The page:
Goethe did not immediately inform his mother of his marriage to Christiane or of the birth of his son. She first heard about both events from others. And yet she bore her son no grudges, and when she called Christiane his “bedmate,” she by no means meant it disparagingly. She regularly sent large packages of presents to her grandson and adhered to a principle she once described to Charlotte von Stein: “I like people very much … never get preachy with anyone —always try to find their good side—leave their bad side to Him who created man and knows best how to file down their sharp corners.” She took an active interest in Goethe’s literary works, read and commented on them, and proudly gave them as presents to her Frankfurt friends. She also kept him up to date on the Frankfurters’ opinions of their celebrity son, and since she was out in society and often attended the theater, there was much to tell. In one of her last letters, she calls the first volumes of the Cotta edition of the complete works “heartwarming” and praises in particular the ballads “The Bride of Corinth” and “The God and the Bayadere.” She always liked his erotic works best and was not one to take exception to the “Roman Elegies.” In her last letter, shortly before she died, she put in a good word for August: they shouldn’t “plague” him with demands to write letters to her. Young people had other things on their minds, so please, no “thumbscrews” for her sake! Goethe had the exact circumstances of her death described to him. Katharina Elisabeth had proved to be as plucky and witty at the end as she had been all her life. The coffin maker had appeared at her bedside to take measurements, and she expressed her regret that had already been arranged and he had made the trip for nothing. She slipped away quietly soon thereafter.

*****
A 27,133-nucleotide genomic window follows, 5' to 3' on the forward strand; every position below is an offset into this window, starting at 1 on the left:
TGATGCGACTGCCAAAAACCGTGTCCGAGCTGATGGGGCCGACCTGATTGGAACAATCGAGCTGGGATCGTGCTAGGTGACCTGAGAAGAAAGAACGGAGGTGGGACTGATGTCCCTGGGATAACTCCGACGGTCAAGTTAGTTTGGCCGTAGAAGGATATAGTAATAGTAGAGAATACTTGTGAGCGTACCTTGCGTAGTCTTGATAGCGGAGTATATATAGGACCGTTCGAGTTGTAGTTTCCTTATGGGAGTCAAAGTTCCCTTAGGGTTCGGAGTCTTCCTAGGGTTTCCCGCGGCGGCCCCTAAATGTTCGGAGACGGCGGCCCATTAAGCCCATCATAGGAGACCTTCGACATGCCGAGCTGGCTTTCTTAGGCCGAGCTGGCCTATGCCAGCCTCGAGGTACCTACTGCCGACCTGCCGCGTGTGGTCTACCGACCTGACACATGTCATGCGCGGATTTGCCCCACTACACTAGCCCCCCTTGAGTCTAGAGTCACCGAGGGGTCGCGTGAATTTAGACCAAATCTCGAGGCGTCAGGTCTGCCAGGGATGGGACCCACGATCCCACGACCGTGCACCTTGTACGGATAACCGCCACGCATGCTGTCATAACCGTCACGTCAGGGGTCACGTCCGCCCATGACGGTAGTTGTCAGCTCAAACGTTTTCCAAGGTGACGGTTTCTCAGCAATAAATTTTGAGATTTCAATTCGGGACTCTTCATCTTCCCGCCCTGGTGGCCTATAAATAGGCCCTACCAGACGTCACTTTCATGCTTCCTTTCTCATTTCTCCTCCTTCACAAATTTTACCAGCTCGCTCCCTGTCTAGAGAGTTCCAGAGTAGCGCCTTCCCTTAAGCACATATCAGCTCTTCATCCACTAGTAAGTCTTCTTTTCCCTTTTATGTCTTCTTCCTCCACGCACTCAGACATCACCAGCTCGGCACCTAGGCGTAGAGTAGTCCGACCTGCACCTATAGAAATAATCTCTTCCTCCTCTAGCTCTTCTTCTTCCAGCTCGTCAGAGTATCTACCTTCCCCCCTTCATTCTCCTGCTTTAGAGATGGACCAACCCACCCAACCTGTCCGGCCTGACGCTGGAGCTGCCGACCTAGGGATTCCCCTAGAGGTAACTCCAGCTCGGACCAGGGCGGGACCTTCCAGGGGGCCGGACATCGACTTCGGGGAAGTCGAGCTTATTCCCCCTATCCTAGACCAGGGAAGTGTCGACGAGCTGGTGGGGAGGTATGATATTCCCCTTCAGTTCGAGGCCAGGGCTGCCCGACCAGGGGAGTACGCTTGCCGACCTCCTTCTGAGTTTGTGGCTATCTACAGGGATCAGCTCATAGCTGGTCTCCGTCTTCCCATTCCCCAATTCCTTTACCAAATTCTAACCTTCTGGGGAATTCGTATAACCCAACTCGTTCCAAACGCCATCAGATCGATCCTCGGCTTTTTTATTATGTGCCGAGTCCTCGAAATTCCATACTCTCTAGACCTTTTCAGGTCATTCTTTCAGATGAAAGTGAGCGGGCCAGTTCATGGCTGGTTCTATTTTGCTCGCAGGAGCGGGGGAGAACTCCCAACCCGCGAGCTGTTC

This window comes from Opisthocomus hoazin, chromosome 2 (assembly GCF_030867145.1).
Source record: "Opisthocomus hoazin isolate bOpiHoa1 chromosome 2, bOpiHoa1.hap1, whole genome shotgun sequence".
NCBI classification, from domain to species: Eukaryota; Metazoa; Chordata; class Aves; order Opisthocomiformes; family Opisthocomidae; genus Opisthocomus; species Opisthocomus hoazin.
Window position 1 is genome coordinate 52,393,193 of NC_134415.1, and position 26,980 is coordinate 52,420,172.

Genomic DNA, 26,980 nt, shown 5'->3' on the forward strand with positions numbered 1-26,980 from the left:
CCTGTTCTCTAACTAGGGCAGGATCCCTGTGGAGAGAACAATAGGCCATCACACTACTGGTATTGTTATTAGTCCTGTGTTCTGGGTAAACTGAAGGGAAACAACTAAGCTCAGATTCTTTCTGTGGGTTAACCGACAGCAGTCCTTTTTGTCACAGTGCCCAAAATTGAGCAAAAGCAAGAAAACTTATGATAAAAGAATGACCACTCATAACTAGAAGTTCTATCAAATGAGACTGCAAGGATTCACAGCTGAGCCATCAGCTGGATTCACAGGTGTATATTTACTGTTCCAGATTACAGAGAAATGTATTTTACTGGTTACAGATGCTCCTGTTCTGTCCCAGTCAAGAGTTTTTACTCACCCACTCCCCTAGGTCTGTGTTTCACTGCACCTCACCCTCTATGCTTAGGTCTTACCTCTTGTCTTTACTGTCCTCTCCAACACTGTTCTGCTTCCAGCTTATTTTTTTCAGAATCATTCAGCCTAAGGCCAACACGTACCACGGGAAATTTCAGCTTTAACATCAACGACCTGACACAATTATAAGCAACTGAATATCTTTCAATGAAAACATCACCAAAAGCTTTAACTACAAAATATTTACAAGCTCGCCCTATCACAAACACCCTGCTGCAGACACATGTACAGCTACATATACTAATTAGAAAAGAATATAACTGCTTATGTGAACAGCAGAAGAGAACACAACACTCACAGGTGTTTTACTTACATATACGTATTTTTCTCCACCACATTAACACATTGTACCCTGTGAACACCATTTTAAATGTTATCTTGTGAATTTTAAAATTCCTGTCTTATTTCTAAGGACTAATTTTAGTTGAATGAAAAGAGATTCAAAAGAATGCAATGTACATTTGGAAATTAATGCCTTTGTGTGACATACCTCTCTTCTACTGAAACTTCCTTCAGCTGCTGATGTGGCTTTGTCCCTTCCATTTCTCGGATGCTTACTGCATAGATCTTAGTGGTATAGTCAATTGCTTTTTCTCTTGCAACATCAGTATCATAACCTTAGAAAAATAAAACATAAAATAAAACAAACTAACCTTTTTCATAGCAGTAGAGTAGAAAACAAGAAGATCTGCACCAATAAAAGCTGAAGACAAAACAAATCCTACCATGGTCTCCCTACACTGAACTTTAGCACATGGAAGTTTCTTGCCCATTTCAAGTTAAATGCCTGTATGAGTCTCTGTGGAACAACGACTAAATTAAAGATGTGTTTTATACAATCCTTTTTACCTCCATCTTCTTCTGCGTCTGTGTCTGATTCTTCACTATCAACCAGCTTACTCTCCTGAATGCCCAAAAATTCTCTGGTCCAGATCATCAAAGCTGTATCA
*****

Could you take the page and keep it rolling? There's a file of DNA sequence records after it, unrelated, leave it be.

Final thoughts – are they repeatable in every epoch?